|Publication number||US7863936 B1|
|Application number||US 12/785,505|
|Publication date||Jan 4, 2011|
|Filing date||May 24, 2010|
|Priority date||Dec 1, 2009|
|Publication number||12785505, 785505, US 7863936 B1, US 7863936B1, US-B1-7863936, US7863936 B1, US7863936B1|
|Inventors||Chih-Min Liu, Ping-Hung Yin, Kuo-Chan Huang|
|Original Assignee||Himax Imaging, Inc.|
|Export Citation||BiBTeX, EndNote, RefMan|
|Patent Citations (18), Referenced by (13), Classifications (10), Legal Events (2)|
|External Links: USPTO, USPTO Assignment, Espacenet|
This continuation-in-part application claims the benefit of co-pending U.S. application Ser. No. 12/628,226, filed on Dec. 1, 2009, and incorporated herein by reference.
1. Field of the Invention
The present invention relates to a driver, and more particularly, to a low-power high-speed driving circuit with auto-calibration and pre-emphasis functionalities.
2. Description of the Prior Art
As the resolution of image sensors or displays increases, the data rate becomes very high. As a result, a requirement for a high-speed driver with superior performance grows. For all kinds of high-speed drivers, a low voltage differential signal (LVDS) technique is frequently utilized due to a lower electromagnetic interference (EMI), lower power consumption and a better signal integrity than that of a conventional CMOS full swing driver. Please refer to
Signals transmitted through a long transmission distance suffer from the loss of the high-frequency part of the transmitted signals; therefore, a conventional driving circuit usually employs a pre-emphasis functionality to emphasize the transmitted signal at its rising and falling parts, i.e., enhancing high-frequency components of the transmitted signal. The conventional pre-emphasis functionality, however, usually requires additional circuitry and will inevitably entail higher fabrication costs.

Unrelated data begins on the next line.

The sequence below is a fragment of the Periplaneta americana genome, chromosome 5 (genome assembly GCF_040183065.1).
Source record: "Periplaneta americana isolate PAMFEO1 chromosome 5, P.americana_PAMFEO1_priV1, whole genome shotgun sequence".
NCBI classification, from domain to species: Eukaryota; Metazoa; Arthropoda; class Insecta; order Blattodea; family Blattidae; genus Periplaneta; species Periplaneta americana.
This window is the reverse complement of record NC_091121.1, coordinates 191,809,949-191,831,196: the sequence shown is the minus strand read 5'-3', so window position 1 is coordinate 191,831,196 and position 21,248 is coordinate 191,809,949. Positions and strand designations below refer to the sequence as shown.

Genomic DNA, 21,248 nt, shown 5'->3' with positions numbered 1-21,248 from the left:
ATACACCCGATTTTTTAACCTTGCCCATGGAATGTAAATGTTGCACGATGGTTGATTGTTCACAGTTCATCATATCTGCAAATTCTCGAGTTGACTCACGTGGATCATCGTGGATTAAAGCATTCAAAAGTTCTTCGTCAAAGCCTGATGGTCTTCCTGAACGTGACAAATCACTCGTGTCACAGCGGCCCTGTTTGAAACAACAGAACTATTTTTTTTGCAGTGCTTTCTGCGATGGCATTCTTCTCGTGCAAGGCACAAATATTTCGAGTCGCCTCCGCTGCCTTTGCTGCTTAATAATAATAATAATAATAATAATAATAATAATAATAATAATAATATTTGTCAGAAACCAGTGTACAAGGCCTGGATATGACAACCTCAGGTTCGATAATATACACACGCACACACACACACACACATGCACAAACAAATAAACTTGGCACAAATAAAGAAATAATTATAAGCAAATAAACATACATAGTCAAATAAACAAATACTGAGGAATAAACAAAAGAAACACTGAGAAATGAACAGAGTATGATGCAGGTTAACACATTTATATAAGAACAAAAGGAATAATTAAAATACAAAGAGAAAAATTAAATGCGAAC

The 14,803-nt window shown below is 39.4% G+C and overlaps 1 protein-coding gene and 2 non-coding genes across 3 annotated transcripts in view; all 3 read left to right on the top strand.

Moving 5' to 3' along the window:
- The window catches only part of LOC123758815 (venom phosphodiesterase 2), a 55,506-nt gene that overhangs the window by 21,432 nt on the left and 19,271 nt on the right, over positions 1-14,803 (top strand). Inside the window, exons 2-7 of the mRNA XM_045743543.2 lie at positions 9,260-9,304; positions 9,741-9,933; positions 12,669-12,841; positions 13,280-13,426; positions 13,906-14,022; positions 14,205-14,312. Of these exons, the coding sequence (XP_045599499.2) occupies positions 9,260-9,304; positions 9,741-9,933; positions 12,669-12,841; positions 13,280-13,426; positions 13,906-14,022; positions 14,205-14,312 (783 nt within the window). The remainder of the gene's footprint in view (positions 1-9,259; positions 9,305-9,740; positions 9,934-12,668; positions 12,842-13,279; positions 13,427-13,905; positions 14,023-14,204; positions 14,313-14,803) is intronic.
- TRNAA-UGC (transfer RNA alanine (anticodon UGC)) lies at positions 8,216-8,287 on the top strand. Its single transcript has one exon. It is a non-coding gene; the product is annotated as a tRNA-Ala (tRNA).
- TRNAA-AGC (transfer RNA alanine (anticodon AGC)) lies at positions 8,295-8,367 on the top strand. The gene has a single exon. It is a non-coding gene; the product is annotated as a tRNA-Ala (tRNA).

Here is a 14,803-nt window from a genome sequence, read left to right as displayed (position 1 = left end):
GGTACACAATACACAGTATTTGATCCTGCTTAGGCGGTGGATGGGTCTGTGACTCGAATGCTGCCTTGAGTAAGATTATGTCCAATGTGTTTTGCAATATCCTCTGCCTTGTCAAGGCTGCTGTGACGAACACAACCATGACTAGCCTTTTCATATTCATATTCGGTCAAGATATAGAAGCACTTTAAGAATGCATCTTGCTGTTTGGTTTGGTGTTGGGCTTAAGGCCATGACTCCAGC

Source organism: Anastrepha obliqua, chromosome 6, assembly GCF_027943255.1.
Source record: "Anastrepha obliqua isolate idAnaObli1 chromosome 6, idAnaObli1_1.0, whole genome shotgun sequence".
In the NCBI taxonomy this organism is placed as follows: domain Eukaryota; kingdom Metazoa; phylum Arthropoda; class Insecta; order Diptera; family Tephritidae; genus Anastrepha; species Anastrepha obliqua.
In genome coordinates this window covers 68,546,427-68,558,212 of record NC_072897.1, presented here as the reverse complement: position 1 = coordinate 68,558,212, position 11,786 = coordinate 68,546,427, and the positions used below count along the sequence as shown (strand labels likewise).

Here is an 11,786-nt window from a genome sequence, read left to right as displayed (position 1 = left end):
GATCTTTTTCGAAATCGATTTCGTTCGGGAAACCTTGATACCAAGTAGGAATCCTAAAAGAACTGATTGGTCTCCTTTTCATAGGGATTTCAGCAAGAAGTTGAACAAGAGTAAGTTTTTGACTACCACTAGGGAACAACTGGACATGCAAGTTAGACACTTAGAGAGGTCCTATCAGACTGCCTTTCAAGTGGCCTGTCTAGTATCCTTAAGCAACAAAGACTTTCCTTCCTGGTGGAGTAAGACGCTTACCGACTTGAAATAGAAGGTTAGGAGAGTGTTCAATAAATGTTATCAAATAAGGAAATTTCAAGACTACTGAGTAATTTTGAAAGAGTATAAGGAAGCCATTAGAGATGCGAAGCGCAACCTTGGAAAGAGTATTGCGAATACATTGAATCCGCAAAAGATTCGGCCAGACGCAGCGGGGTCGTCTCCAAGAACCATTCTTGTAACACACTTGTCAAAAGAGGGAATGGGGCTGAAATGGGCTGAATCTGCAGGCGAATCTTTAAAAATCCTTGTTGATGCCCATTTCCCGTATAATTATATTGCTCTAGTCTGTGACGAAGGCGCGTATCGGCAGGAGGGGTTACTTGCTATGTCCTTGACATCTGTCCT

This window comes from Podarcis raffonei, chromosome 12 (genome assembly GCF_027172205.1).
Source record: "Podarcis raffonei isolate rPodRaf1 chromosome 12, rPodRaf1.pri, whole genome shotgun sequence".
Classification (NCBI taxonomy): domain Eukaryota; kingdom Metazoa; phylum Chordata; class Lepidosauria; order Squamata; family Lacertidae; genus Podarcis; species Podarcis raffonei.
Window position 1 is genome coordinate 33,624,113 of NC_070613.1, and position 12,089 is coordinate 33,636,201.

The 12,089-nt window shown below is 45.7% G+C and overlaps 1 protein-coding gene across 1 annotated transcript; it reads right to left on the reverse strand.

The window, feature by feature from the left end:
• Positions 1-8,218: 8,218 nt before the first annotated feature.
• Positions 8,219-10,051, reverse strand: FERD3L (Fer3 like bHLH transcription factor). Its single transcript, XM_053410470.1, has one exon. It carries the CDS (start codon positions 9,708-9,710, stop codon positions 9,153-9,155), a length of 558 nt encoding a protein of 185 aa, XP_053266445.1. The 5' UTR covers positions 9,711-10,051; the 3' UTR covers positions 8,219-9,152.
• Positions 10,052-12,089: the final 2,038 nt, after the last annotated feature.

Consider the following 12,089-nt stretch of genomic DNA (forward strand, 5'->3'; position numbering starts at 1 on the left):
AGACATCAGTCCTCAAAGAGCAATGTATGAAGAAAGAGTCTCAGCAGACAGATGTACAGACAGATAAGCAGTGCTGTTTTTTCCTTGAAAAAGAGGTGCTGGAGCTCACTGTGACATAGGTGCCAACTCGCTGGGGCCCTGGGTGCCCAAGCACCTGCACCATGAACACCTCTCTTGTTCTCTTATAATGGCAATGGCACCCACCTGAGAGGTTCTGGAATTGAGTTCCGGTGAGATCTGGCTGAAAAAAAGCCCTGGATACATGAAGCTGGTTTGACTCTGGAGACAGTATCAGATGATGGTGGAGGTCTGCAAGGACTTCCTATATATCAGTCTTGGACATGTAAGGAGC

In addition, as the data rate rises up to giga bits per second (Gbps) and the cable length becomes longer, the impedance matching issue becomes crucial to prevent signal reflection at both the transmitter and receiver side. For the LVDS driver 100 shown in
Please refer to
For some applications, the applied driver has to further fulfill other specification requirements: for example, the Mobile Industry Processor Interface (MIPI) standard demands a very low supply voltage of 0.4V, and a common mode voltage of 0.2V while maintaining an output swing of ±0.1 V. In this case, a tail current source connecting reference ground cannot be applied. Please refer to
In light of this, an exemplary embodiment of the present invention provides a novel driving circuit (e.g., a novel LDVS driver) capable of achieving the same performance with less power consumption and supporting the pre-emphasis functionality without the addition of complex circuitry.
An exemplary driving circuit of the present invention comprises at least a driving unit having a first bias component, a second bias component, a first pre-emphasis units, a second pre-emphasis unit, a transmitter unit, a first processing unit and a second processing unit. The first bias component has a first node coupled to a first reference voltage, and a second node for outputting a first bias current. The second bias component has a first node for draining a second bias current, and a second node coupled to a second reference voltage different from the first reference voltage. The first pre-emphasis unit receives a first driving signal and a first pre-emphasis control signal, and generates a first pre-emphasis output signal according to the first driving signal and the first pre-emphasis control signal. The second pre-emphasis unit receives a second driving signal and a second pre-emphasis control signal, and generates a second pre-emphasis signal according to the second driving signal and the second pre-emphasis control signal. The transmitter unit is coupled to a first output port a second port of the driving circuit, and is for receiving the first pre-emphasis signal and the second pre-emphasis signal.